As Israelis get ready to go to the polls on Tuesday in the toughest election in years, Palestinians say they see little hope for peace, no matter the outcome.
Prime Minister Benjamin Netanyahu will run for his fifth term in office against former military chief Benny Gantz and could become the country’s longest-serving prime minister if he wins.
But in recent weeks, tensions flared between Israel and Palestinian militants in Gaza, and the revival of the moribund peace process has not featured prominently in electoral debate.
Almost a fifth of those eligible to vote on Tuesday are Palestinian-Israelis and although they are being urged to take part, many said they will boycott the election.
"For Palestinians, whether they are citizens of Israel or living under Israeli military rule in the West Bank or Gaza Strip, these elections are the equivalent of a choice between President Donald Trump and President Donald Trump," Diana Buttu, a former adviser to Palestinian President Mahmoud Abbas, told The National.
"Neither Mr Netanyahu and his coalition with the far-right Jewish Power party, which has openly advocated the ethnic cleansing of Palestinians, nor Mr Gantz, who boasted of bombing Gaza 'back to the Stone Ages,' support a two-state solution or equality for Palestinians in a single state," she said.
"Whether Mr Netanyahu or Mr Gantz wins, this election will likely result in an even more extreme right-wing government than the last one, which was the most right-wing in Israel's history. It is an outcome that does not bode well for Palestinians."
Mr Netanyahu, who assumed office in early 2009 and has served as prime minister ever since, is facing tough competition from Mr Gantz, a former chief of staff for the Israeli military who is a newcomer to politics.
Mr Gantz is running for the Blue and White Party, or Kahol Lavan – a political alliance formed in February with the hope of defeating Likud, Israel's biggest party.
According to a poll by the Palestinian Centre for Policy and Survey Research, just over half of the Palestinians from the occupied territories who were surveyed said they expected Mr Netanyahu to win the election and three quarters said that even if Mr Gantz did win, conditions for Palestinians will either stay the same or become worse.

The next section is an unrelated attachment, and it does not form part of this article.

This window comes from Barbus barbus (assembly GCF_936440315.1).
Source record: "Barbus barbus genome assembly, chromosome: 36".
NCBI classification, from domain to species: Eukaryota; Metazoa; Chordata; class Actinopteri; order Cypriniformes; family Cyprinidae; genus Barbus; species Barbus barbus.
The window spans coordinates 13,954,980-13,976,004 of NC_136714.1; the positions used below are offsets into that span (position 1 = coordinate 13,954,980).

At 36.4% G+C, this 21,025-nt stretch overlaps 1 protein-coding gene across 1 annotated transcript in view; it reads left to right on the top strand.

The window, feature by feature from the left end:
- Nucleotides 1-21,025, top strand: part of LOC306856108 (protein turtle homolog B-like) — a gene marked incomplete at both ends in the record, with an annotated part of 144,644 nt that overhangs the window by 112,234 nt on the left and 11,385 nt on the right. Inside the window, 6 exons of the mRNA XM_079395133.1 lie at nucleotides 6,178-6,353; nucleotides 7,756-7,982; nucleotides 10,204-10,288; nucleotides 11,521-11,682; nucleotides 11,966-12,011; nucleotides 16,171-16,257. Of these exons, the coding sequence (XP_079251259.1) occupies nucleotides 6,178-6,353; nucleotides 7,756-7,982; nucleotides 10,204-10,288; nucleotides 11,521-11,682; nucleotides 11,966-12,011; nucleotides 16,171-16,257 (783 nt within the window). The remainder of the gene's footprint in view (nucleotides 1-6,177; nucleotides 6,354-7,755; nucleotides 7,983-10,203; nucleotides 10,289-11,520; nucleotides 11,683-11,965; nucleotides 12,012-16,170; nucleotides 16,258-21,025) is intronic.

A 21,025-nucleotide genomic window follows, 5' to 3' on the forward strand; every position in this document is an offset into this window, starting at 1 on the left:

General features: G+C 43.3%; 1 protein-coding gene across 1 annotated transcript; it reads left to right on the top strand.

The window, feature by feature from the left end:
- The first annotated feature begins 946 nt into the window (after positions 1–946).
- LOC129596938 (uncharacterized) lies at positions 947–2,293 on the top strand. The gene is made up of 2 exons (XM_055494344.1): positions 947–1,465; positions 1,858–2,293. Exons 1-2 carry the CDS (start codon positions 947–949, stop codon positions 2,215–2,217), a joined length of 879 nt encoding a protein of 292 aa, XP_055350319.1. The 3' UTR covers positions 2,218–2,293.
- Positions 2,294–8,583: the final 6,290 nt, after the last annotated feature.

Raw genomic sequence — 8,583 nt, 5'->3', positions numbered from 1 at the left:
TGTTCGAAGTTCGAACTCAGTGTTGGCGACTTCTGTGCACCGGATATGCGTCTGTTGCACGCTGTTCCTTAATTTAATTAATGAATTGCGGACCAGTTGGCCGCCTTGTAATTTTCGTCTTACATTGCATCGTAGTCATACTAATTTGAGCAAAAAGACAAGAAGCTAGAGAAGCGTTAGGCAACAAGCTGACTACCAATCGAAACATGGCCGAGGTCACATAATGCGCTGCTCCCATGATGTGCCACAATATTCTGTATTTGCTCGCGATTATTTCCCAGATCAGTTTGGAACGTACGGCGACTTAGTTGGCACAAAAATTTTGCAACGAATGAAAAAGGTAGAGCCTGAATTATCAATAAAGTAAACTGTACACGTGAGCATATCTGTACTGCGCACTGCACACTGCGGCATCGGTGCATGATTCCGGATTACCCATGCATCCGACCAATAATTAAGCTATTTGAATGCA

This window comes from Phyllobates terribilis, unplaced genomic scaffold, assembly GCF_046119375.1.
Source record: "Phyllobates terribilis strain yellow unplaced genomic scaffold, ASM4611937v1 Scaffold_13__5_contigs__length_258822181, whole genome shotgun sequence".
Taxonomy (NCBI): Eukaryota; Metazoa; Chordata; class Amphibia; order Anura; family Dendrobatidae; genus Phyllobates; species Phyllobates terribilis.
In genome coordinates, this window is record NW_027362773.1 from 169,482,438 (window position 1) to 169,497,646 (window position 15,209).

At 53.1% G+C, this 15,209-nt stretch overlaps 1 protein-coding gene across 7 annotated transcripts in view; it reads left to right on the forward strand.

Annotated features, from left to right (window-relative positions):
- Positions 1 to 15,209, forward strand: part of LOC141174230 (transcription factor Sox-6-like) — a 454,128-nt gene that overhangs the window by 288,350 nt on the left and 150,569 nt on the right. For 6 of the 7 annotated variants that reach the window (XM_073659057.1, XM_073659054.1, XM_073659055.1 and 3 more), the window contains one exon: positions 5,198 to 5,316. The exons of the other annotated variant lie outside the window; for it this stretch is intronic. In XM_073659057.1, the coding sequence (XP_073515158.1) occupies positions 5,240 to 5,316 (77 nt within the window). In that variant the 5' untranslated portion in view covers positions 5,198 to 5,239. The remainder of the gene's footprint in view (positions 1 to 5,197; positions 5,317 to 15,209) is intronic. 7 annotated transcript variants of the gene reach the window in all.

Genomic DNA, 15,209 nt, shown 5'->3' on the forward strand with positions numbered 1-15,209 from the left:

“The Israeli elections confirm to the Palestinians that there is no hope, no matter who wins,” Palestinian activist Ahmed Al Masri said.
“Nobody has talked – during the election campaigns – about ending the occupation or about coexistence with Palestinians. Anybody who dares to talk about these issues is automatically cast out and can kiss their political career goodbye," he said.
“Instead, it seems as though political gain in the Israeli elections can only be achieved through promises of further oppression of the Palestinians, further discrimination, and the further expansion of Israeli colonialism.”
Members of Mr Netanyahu’s governing coalition openly oppose the creation of a Palestinian state and want to annex much of the occupied West Bank, while Mr Gantz's alliance also calls for continued control over the West Bank and the Jordan Valley.
The international "two-state solution" formula for peace is only supported by 34 per cent of Israelis, according to a recent poll by Haaretz.
Ali Ghneim, a resident of Ramallah in the West Bank, says that given the current far-right trend in Israel's political landscape, it is "beyond impossible" that the coalition that wins the election will be interested in peace.
"Even Mr Gantz, whose first campaign advert bragged about the murder of a thousand Palestinians and who is in favour of maintaining the occupation, will find it difficult to form a coalition if he wins the elections. He is a moderate by current standards," Mr Ghneim said.
“The whole thing is hopeless.”
It is believed that President Abbas would prefer to see anybody but Mr Netanyahu win at the polls on Tuesday. According to local media sources, he would like to see the Blue and White alliance win, which could be because Mr Netanyahu has chosen to be tough with Mr Abbas over the past few years and more lenient on Hamas.
Hamas, on the other hand, would prefer Mr Netanyahu to remain in office, according to local media. The movement sees him as the most likely Israeli politician to continue to negotiate with them and the only one who is hesitant to launch a large-scale military operation in Gaza.
“Despite differences between Israeli politicians, there is a consensus on not ending the occupation. They believe in annexing east Jerusalem, the major settlement blocs and the area west of the Jordan River. This constitutes around 50 per cent of the land that belonged to Palestine in 1967,” said Palestinian political analyst Mohammed Qassem.
“Mr Netanyahu and Mr Gantz believe that Israel should extend its sovereignty over those areas. Literally nobody in the mainstream believes in two states for two people in accordance with the 1967 lines and international resolutions.”
And as US President Donald Trump is expected to publish his plan to solve Israel's long-standing conflict with the Palestinians soon after the election, few believe that things will improve.
“Israeli elections come and go, but nothing changes – the settlements, the army’s brutality and the humiliation of Palestinians continues,” said Ahmed Abu Sneinah, 53, from Hebron.